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Aesthet Surg J. 2018 Jul 10. doi: 10.1093/asj/sjy164. [Epub ahead of print]

Longitudinal Assessment of Aesthetic Plastic Surgery Training in the United States: The Effect of Increased ACGME Case Log Minimum Requirements.

Author information

1
Department of Plastic Surgery, Ohio State University Wexner Medical Center, Columbus, OH.
2
Division of Plastic Surgery, William Beaumont Hospital, Royal Oak and Troy, MI.

Abstract

Background:

In 2014, the Accreditation Council for Graduate Medical Education (ACGME) increased the minimum required aesthetic surgery cases for graduation from plastic surgery residency from 50 to 150. To date, there has been no research into how this has impacted resident aesthetic surgery training focusing on the resident perception.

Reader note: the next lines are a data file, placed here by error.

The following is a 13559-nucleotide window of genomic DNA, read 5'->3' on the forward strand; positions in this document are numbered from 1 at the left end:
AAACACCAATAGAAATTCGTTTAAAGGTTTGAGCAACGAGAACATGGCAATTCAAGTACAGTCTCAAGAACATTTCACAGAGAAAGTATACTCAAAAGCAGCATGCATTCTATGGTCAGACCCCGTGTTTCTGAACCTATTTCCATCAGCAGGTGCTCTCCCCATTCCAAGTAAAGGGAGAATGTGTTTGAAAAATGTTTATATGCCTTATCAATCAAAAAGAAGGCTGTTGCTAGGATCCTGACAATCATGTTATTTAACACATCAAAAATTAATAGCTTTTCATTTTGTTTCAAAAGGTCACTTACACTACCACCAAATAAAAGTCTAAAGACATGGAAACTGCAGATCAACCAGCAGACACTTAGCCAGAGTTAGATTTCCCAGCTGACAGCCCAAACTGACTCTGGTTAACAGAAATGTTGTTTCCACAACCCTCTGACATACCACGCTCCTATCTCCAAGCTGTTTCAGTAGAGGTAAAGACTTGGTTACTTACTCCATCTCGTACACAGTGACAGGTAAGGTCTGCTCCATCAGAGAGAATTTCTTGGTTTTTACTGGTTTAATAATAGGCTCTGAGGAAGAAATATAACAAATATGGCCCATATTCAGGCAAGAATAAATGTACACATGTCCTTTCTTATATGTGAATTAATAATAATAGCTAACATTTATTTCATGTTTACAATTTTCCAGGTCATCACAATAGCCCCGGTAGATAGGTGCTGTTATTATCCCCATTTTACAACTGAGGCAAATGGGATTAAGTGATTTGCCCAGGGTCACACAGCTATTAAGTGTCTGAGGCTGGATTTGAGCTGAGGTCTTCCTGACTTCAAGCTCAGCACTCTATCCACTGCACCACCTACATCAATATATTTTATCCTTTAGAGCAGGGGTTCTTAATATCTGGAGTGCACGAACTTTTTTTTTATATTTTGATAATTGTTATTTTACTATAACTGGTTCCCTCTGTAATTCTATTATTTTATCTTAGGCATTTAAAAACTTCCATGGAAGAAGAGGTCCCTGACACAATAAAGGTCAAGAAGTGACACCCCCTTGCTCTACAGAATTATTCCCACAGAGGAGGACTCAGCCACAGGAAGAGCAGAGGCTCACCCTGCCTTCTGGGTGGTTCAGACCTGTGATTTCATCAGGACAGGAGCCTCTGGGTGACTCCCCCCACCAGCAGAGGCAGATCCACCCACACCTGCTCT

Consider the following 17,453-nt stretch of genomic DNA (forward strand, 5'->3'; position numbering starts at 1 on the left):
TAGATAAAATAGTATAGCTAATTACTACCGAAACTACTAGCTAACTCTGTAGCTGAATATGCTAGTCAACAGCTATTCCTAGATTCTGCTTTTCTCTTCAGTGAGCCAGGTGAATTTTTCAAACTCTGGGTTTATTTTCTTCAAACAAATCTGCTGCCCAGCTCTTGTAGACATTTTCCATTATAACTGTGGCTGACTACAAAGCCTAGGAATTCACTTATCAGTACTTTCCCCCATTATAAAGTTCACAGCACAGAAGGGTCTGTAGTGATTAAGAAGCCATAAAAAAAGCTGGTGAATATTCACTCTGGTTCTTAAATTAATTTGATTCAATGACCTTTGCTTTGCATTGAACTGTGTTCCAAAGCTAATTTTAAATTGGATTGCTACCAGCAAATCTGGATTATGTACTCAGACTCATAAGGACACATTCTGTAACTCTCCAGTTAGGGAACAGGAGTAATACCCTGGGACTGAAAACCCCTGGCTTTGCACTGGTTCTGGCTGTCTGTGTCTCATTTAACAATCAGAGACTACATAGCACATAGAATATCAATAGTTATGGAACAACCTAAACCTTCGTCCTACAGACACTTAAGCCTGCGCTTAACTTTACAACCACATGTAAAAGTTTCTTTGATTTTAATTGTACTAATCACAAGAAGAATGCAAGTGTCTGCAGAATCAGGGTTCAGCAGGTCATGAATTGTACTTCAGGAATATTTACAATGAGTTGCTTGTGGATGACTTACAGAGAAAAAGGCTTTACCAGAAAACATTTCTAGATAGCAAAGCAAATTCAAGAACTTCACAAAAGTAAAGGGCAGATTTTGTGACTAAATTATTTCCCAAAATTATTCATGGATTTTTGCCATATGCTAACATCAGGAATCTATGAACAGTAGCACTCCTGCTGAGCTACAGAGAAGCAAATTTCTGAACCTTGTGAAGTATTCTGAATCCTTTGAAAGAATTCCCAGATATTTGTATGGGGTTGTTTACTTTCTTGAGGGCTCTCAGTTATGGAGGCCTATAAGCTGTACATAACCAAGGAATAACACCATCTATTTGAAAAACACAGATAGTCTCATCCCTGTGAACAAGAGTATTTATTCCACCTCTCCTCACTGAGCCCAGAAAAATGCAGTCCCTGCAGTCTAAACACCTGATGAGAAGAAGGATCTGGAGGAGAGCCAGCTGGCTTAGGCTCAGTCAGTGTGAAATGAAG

Objective:

We sought to evaluate resident perception and satisfaction with their aesthetic surgery training before and after the ACGME case log requirement increase to assess its impact on training and comfort level.

Methods:

A survey was administered to all graduating senior residents attending the Senior Residents Conference of the ASPS Annual Meeting in 2014 and 2017. The survey evaluated senior resident aesthetic surgery experience and their confidence and satisfaction with their training.

Results:

The response rate was 70% in 2014 and 45% in 2017. There was an increase in the number of programs with resident-run cosmetic clinics (14% increase) and designated aesthetic rotations (33% increase) during that time. Resident-run cosmetic clinics were consistently considered the most valuable form of aesthetic training for residents. There also was a substantial increase in the percentage of residents feeling prepared to incorporate aesthetic surgery into their practice after graduation, increasing from 36% to 59% in 2017. The majority of responding residents felt that the ACGME case log requirement increase in 2014 was beneficial for their aesthetic surgery training (68%).

Conclusions:

The recent ACGME case log requirement increase for aesthetic surgery training has had a positive effect on resident comfort with aesthetic procedures and their ability to incorporate them into future practice.

PMID:
29992227
DOI:
10.1093/asj/sjy164

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